PLOS Peer Review Toolkit
Assessing Data
Over the past several years scientific publishers—including Nature, Science, PNAS, and of course, PLOS—have adopted policies requiring authors to provide the data underlying their manuscript as part of their journal submission, and to make that data publicly available at publication. These Open Data policies are designed to increase public trust in peer reviewed research, and to support reproducibility by improving data accessibility and clarity.

For reviewers asked to assess data as part of their manuscript evaluation, Open Data policies can add a new layer of complexity. What does an effective data review look like, and what should peer reviewers watch out for?
"Numbers are friends for me, more or less." — Wim Klein
Your data peer review checklist
Whether you’re reviewing a manuscript, a dataset, or both, your role as a reviewer is the same: draw upon your specific subject-area expertise to make a thoughtful assessment of the work; identify concerns that might make it unsuitable for publication, as well as areas for improvement or clarification. Importantly, reviewers are not expected to do authors’ job for them – only to highlight issues in need of attention. Read more about how to write a peer review.

Here are the five key issues to watch out for when assessing a dataset. As you review the manuscript and associated data, be sure to confirm that:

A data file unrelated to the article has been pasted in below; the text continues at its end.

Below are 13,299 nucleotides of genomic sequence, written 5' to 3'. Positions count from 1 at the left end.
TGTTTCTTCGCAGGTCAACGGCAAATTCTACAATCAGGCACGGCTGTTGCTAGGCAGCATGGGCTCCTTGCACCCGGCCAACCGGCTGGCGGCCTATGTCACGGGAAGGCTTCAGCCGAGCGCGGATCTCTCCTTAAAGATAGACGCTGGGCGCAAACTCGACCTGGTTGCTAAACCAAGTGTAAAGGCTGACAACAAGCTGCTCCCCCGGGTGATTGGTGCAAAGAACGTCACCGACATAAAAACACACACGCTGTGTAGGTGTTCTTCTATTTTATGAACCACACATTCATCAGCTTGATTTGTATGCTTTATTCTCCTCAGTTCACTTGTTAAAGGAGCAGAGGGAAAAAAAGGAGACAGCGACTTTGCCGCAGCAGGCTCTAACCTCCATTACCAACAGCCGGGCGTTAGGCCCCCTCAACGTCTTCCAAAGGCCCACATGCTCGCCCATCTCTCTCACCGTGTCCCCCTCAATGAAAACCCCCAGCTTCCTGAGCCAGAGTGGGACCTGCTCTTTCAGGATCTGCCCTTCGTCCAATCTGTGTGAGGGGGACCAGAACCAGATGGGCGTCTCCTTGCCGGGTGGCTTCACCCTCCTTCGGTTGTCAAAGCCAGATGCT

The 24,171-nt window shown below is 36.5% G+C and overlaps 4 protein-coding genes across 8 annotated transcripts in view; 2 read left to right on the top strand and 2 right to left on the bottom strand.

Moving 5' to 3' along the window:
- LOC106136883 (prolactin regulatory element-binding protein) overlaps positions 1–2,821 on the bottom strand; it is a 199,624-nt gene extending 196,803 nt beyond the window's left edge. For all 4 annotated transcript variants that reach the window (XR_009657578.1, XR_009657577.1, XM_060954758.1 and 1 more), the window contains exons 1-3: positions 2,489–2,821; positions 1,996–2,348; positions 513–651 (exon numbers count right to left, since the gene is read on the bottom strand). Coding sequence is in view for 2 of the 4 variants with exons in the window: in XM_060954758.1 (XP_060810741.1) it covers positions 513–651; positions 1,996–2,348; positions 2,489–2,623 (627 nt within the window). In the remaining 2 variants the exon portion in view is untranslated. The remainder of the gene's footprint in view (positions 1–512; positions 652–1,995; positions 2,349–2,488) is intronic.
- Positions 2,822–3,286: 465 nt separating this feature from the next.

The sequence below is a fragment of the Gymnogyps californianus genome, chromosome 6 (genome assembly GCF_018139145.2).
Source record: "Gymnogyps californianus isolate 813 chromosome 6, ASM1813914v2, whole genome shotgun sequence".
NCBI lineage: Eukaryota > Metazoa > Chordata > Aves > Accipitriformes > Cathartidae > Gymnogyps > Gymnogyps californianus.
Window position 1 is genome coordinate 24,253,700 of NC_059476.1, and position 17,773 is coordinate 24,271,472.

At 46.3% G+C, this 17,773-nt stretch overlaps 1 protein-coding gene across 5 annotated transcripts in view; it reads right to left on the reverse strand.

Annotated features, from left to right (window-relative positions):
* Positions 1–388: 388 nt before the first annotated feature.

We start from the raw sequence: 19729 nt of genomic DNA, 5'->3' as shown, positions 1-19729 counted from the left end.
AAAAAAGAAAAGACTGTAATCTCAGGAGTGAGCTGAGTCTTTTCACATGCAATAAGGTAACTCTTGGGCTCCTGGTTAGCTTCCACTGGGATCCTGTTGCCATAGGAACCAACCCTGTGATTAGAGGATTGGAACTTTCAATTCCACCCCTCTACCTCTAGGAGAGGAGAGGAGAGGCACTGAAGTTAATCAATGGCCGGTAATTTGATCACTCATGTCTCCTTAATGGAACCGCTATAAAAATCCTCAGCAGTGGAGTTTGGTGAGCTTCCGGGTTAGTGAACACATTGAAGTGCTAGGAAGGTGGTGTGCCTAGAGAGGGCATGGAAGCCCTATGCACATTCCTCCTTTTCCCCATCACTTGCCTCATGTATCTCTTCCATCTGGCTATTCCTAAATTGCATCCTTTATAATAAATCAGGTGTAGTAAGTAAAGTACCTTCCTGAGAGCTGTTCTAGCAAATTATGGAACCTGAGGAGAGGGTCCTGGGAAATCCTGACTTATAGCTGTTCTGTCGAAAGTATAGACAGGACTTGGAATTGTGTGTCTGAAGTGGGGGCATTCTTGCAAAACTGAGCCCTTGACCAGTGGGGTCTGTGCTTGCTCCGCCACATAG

The data is accessible

The data underlying study you are assessing really is available at the url listed.

You can tell what you’re looking at

The authors have provided metadata clearly describing the format and content of the data files.

The data you see matches the data referenced in the manuscript

The data relates to the study you’re currently reviewing, and each result mentioned in the manuscript is present.

The data presentation makes sense

The format, file types, and arrangement of data are clear and appropriate for the type of study and the research that was conducted.

The data itself makes sense

The values reported are physically possible and plausible. Results fall within the appropriate range for the phenomenon described. Data points are internally consistent.

That’s it! If, as you perform these checks, you identify a potential concern, be sure make note in the section of your review discussing specific areas for improvement, itemized under Major Issues. Some journals may also have a subsection for data feedback within the reviewer form.
➞ Download the full Reviewer’s Quick Guide to Assessing Open Datasets, developed by PLOS in collaboration with the Cambridge Data Champions.
It’s (Almost) Open Data Day... Join the celebration! Saturday March 2 attend an Open Data event near you, or start one of your own.
Weigh in…
Do you consult publicly posted data when it is available for an article you are reading?
Yes - I routinely consult the data for articles I’m reading
Sometimes - I occasionally consult the data for articles I’m reading
Never - I’ve never consulted the data for an article I’m reading
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